If you're an author, you recognize the difference between writing a book that will sell (to your agent, to an editor, to readers) and one that burns so brightly in your heart that you have to write it. If you're fortunate, that book will sell as well. And if not, you still need to get the words down on paper. And that's all right.

Have you ever read a book, either novel or non-fiction, that made you think the author had to write it? I'd like to hear your experiences.

PS--As some of you already know, I've signed a contract with Gilead Publishing. The company is new, but the people there have a great deal of experience in Christian publishing. I look forward not only to writing for Gilead, but reading the work of other authors there. I hope you do, too.

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Tuesday, June 07, 2016

Wanting vs. Needing

I heard a comedy routine last week in which a father tried to show his teen-age son the difference between "want" and "need." The son wanted a pair of $150 athletic shoes. The father had $70 budgeted for shoes. He said, "What you want are those shoes. What you need is $80 more to get them."

Then I thought of a small sign my father had in his shoe repair shop. For those who didn't know my dad, he worked as a grocery store clerk, a shoe repairman, sewing machine salesman and repairer, furniture store salesman, air-conditioning/heating repairman, and eventually the owner of an air-conditioning/heating company. He never forgot his humble beginnings, and knew he had to work for what he got.

The sign said, "I was sad because I had no shoes. Then I met a man who had no feet." Dad was grateful for what he had. And I need to be reminded of that...frequently.

Has something shown you the difference between "want" and "need?" What are you grateful for?  I'd like to know.

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Friday, June 03, 2016

Writing: Evolution of Writing Contracts

As I mentioned briefly at the end of last week, I've officially signed a contract with Gilead Publishing Company for three more novels. I've known about this for quite a while, and frankly I was itching to let the world know about it. Why didn't I? Because, as the saying goes, "There's many a slip 'twixt the cup and the lip."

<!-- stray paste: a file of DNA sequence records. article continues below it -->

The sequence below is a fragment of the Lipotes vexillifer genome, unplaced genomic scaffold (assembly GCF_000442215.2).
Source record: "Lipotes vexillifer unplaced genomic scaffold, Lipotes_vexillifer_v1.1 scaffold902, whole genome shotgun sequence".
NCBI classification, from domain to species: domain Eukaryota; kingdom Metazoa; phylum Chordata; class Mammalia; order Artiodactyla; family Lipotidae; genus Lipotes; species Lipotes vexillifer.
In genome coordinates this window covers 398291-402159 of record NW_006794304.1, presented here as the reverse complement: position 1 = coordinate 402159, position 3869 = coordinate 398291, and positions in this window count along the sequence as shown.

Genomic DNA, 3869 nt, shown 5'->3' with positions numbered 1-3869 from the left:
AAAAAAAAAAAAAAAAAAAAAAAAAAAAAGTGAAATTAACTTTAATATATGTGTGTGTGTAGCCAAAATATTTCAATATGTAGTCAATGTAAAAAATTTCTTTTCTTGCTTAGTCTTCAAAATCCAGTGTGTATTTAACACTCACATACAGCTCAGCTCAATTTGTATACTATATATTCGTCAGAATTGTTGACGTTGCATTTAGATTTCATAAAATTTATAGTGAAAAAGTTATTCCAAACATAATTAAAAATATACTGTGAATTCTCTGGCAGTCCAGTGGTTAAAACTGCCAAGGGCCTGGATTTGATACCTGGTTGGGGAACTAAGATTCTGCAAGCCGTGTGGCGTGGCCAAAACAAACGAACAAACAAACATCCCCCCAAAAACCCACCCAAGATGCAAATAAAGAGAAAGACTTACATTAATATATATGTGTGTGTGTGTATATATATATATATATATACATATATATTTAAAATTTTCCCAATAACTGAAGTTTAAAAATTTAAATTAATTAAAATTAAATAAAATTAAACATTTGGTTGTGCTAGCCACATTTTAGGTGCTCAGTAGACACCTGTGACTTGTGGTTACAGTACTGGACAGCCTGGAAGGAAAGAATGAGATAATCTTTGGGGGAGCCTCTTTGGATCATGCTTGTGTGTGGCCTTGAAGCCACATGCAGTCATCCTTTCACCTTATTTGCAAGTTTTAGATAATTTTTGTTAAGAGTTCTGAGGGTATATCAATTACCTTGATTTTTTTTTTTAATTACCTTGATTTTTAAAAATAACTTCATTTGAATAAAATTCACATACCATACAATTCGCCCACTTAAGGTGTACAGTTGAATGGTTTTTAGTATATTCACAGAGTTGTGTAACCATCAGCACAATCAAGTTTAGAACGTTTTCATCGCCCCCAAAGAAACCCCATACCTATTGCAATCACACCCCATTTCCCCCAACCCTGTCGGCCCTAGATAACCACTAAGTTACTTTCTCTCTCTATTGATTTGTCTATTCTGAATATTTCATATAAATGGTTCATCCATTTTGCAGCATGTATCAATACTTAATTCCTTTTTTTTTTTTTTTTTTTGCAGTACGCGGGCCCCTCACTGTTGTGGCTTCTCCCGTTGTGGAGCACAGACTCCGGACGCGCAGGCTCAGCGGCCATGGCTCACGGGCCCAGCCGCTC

One of the first things I learned when I began writing for publication was not to announce anything like this until the actual contract was signed. So from the "memo of understanding" I received through my agent until the actual contract I signed about six weeks later, there was a lot of work to be done. Thankfully, that's behind us now.

Another thing authors learn not to discuss in public is the advance they get for their book (which is always a lot less than the reading public thinks it is). Remember that an advance against royalties is just that--an advance. Although royalties start with your first sale, the author doesn't get any money until the advance is "earned out." But that's a column for another day.

I looked at the first contract I signed for a novel with Abingdon Press. It was six pages long. Within a few years, another contract with the same publisher was nine. This one from Gilead is sixteen pages long. Why the change? Publishing has changed a lot in the intervening years. And publishers like to cover every eventuality with the contract. I don't blame them.

Although my latest novel, Medical Judgment, released less than a month ago, I'm already at work with the marketing folks at Gilead about my next, Cardiac Event. But that's how publishing goes nowadays. Stay tuned.